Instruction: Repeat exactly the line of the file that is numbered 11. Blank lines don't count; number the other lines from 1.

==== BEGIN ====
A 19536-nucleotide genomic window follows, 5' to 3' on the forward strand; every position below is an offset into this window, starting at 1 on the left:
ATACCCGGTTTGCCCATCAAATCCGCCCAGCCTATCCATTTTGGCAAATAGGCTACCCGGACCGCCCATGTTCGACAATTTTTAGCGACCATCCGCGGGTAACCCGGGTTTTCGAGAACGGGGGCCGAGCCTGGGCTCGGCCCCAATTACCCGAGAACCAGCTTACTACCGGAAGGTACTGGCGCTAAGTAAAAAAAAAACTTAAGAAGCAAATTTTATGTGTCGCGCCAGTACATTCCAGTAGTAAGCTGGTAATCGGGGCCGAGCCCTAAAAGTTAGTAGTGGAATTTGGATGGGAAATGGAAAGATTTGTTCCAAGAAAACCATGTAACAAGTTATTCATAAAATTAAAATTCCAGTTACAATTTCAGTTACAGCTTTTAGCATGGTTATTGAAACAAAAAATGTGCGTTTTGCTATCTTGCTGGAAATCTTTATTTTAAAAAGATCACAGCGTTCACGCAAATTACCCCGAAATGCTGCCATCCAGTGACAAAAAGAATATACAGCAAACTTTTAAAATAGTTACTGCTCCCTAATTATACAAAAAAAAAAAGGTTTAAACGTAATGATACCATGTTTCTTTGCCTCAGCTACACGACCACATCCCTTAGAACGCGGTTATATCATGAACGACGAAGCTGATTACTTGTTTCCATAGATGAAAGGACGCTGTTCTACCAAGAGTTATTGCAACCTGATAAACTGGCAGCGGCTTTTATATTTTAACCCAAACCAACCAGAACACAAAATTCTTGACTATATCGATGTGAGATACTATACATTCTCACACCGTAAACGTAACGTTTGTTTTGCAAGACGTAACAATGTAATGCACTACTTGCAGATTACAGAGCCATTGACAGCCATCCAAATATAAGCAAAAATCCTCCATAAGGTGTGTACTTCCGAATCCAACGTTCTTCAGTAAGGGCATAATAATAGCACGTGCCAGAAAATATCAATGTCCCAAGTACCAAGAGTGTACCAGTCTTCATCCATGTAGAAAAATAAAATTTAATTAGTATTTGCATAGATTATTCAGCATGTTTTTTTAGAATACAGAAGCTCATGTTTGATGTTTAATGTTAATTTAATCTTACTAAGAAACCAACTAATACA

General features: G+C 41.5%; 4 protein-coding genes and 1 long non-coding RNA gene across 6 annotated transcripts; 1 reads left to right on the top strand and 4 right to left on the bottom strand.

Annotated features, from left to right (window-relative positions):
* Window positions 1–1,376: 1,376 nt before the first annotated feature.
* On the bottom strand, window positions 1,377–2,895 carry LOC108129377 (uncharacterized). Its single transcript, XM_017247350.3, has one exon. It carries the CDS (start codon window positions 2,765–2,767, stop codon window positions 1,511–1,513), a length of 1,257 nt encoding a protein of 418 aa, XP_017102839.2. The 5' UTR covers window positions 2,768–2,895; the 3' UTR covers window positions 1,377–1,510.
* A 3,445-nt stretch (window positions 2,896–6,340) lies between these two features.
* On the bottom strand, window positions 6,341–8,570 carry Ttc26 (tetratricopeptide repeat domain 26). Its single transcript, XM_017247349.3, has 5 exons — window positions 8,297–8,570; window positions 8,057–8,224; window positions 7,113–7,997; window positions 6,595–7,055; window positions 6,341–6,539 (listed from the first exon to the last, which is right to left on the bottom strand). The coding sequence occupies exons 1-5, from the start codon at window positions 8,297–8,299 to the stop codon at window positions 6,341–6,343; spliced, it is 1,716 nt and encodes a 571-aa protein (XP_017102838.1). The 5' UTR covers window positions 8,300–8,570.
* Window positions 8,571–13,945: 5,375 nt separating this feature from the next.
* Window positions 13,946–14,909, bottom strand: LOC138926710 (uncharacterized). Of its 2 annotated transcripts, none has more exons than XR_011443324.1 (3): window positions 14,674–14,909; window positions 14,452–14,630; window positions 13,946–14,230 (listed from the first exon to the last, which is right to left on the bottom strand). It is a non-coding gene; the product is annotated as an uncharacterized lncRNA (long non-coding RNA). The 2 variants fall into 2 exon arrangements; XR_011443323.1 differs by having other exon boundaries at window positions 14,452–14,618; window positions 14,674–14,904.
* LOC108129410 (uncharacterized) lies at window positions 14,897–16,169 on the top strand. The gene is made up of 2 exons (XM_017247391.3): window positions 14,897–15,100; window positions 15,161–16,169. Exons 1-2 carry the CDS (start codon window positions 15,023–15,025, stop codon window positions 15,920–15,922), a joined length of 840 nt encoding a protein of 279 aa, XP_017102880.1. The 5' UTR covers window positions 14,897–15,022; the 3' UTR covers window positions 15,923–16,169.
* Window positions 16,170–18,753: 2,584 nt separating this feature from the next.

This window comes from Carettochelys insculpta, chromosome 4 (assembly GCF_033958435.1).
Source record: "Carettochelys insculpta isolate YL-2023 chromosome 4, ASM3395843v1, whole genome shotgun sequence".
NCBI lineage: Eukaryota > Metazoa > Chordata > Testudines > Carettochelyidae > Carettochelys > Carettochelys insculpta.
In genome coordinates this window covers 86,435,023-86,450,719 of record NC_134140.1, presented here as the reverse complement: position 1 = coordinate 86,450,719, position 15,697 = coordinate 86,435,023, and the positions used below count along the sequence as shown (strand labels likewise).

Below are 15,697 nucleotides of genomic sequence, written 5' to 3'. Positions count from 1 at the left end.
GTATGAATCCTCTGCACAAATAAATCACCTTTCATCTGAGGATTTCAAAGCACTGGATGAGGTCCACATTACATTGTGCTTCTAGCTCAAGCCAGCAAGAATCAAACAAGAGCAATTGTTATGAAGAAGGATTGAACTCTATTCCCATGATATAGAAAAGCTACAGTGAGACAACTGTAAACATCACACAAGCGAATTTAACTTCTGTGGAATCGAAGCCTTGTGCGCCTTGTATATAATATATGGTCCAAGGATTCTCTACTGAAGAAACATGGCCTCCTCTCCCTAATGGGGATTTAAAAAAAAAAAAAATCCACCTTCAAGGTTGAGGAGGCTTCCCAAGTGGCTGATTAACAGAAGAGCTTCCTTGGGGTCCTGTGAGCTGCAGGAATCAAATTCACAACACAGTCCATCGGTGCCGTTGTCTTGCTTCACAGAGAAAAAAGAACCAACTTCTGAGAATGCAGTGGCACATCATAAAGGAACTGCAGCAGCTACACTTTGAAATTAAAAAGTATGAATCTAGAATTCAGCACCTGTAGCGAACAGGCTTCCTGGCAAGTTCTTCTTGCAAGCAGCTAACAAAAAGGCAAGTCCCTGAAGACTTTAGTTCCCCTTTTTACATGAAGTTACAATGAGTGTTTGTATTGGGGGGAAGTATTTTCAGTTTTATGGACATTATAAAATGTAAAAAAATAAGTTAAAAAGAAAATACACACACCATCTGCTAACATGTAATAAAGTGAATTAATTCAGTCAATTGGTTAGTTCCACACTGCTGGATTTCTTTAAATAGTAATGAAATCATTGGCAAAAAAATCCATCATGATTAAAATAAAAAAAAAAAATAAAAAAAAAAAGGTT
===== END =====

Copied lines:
* LOC108129410 (uncharacterized) lies at window positions 14,897–16,169 on the top strand. The gene is made up of 2 exons (XM_017247391.3): window positions 14,897–15,100; window positions 15,161–16,169. Exons 1-2 carry the CDS (start codon window positions 15,023–15,025, stop codon window positions 15,920–15,922), a joined length of 840 nt encoding a protein of 279 aa, XP_017102880.1. The 5' UTR covers window positions 14,897–15,022; the 3' UTR covers window positions 15,923–16,169.